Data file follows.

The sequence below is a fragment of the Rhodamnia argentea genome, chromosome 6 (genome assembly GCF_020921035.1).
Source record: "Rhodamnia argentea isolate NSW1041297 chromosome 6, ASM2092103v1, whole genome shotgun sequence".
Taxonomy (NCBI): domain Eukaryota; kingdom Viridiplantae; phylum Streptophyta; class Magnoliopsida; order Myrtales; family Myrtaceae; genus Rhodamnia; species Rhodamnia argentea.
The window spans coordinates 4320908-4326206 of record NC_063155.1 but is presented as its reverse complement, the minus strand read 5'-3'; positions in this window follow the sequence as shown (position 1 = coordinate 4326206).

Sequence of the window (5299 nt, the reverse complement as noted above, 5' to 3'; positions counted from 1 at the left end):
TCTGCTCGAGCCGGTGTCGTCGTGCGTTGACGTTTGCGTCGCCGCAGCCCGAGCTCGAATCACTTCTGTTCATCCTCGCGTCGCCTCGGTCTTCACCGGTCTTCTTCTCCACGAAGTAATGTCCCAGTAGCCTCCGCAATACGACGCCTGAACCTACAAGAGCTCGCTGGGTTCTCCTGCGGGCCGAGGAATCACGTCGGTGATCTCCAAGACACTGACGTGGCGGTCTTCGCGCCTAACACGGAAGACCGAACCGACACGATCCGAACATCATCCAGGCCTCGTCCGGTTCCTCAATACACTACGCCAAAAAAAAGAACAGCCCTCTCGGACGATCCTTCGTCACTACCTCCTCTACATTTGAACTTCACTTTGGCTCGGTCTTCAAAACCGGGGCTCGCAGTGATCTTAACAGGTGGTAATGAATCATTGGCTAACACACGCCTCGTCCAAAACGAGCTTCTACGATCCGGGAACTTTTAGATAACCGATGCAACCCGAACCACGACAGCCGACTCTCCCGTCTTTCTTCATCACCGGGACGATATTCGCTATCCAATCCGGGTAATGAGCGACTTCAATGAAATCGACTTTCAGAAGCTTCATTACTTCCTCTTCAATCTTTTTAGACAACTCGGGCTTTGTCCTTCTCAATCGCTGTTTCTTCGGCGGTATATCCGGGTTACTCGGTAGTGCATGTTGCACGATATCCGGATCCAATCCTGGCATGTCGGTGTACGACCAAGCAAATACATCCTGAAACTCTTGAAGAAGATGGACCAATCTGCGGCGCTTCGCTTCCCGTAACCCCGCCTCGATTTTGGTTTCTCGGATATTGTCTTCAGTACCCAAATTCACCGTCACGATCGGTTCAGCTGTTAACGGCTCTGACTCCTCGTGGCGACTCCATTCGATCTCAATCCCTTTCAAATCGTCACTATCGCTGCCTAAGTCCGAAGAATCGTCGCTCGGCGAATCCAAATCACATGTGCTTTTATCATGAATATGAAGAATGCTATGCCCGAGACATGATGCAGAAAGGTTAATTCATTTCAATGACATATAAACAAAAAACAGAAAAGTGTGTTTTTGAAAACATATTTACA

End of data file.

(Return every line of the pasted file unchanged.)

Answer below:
The sequence below is a fragment of the Rhodamnia argentea genome, chromosome 6 (genome assembly GCF_020921035.1).
Source record: "Rhodamnia argentea isolate NSW1041297 chromosome 6, ASM2092103v1, whole genome shotgun sequence".
Taxonomy (NCBI): domain Eukaryota; kingdom Viridiplantae; phylum Streptophyta; class Magnoliopsida; order Myrtales; family Myrtaceae; genus Rhodamnia; species Rhodamnia argentea.
The window spans coordinates 4320908-4326206 of record NC_063155.1 but is presented as its reverse complement, the minus strand read 5'-3'; positions in this window follow the sequence as shown (position 1 = coordinate 4326206).

Sequence of the window (5299 nt, the reverse complement as noted above, 5' to 3'; positions counted from 1 at the left end):
TCTGCTCGAGCCGGTGTCGTCGTGCGTTGACGTTTGCGTCGCCGCAGCCCGAGCTCGAATCACTTCTGTTCATCCTCGCGTCGCCTCGGTCTTCACCGGTCTTCTTCTCCACGAAGTAATGTCCCAGTAGCCTCCGCAATACGACGCCTGAACCTACAAGAGCTCGCTGGGTTCTCCTGCGGGCCGAGGAATCACGTCGGTGATCTCCAAGACACTGACGTGGCGGTCTTCGCGCCTAACACGGAAGACCGAACCGACACGATCCGAACATCATCCAGGCCTCGTCCGGTTCCTCAATACACTACGCCAAAAAAAAGAACAGCCCTCTCGGACGATCCTTCGTCACTACCTCCTCTACATTTGAACTTCACTTTGGCTCGGTCTTCAAAACCGGGGCTCGCAGTGATCTTAACAGGTGGTAATGAATCATTGGCTAACACACGCCTCGTCCAAAACGAGCTTCTACGATCCGGGAACTTTTAGATAACCGATGCAACCCGAACCACGACAGCCGACTCTCCCGTCTTTCTTCATCACCGGGACGATATTCGCTATCCAATCCGGGTAATGAGCGACTTCAATGAAATCGACTTTCAGAAGCTTCATTACTTCCTCTTCAATCTTTTTAGACAACTCGGGCTTTGTCCTTCTCAATCGCTGTTTCTTCGGCGGTATATCCGGGTTACTCGGTAGTGCATGTTGCACGATATCCGGATCCAATCCTGGCATGTCGGTGTACGACCAAGCAAATACATCCTGAAACTCTTGAAGAAGATGGACCAATCTGCGGCGCTTCGCTTCCCGTAACCCCGCCTCGATTTTGGTTTCTCGGATATTGTCTTCAGTACCCAAATTCACCGTCACGATCGGTTCAGCTGTTAACGGCTCTGACTCCTCGTGGCGACTCCATTCGATCTCAATCCCTTTCAAATCGTCACTATCGCTGCCTAAGTCCGAAGAATCGTCGCTCGGCGAATCCAAATCACATGTGCTTTTATCATGAATATGAAGAATGCTATGCCCGAGACATGATGCAGAAAGGTTAATTCATTTCAATGACATATAAACAAAAAACAGAAAAGTGTGTTTTTGAAAACATATTTACA